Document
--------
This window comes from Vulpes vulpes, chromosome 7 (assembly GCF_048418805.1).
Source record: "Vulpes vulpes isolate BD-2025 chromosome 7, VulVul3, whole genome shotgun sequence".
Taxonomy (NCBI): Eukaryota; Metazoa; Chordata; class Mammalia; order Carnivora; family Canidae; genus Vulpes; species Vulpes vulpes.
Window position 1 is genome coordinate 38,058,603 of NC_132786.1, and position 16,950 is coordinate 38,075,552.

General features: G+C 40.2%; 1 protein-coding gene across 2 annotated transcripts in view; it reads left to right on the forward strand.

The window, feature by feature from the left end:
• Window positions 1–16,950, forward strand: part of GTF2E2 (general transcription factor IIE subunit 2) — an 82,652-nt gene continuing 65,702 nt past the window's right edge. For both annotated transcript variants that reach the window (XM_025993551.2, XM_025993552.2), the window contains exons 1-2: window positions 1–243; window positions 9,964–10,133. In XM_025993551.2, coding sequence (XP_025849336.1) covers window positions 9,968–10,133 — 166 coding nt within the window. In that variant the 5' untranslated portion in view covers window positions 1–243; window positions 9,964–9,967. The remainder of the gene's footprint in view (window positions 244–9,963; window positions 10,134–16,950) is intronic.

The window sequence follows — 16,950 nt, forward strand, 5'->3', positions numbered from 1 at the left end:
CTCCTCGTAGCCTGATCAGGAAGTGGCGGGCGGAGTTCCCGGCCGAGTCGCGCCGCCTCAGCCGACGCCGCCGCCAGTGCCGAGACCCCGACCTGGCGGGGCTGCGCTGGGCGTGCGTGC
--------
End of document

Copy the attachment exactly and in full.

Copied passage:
This window comes from Vulpes vulpes, chromosome 7 (assembly GCF_048418805.1).
Source record: "Vulpes vulpes isolate BD-2025 chromosome 7, VulVul3, whole genome shotgun sequence".
Taxonomy (NCBI): Eukaryota; Metazoa; Chordata; class Mammalia; order Carnivora; family Canidae; genus Vulpes; species Vulpes vulpes.
Window position 1 is genome coordinate 38,058,603 of NC_132786.1, and position 16,950 is coordinate 38,075,552.

General features: G+C 40.2%; 1 protein-coding gene across 2 annotated transcripts in view; it reads left to right on the forward strand.

The window, feature by feature from the left end:
• Window positions 1–16,950, forward strand: part of GTF2E2 (general transcription factor IIE subunit 2) — an 82,652-nt gene continuing 65,702 nt past the window's right edge. For both annotated transcript variants that reach the window (XM_025993551.2, XM_025993552.2), the window contains exons 1-2: window positions 1–243; window positions 9,964–10,133. In XM_025993551.2, coding sequence (XP_025849336.1) covers window positions 9,968–10,133 — 166 coding nt within the window. In that variant the 5' untranslated portion in view covers window positions 1–243; window positions 9,964–9,967. The remainder of the gene's footprint in view (window positions 244–9,963; window positions 10,134–16,950) is intronic.

The window sequence follows — 16,950 nt, forward strand, 5'->3', positions numbered from 1 at the left end:
CTCCTCGTAGCCTGATCAGGAAGTGGCGGGCGGAGTTCCCGGCCGAGTCGCGCCGCCTCAGCCGACGCCGCCGCCAGTGCCGAGACCCCGACCTGGCGGGGCTGCGCTGGGCGTGCGTGC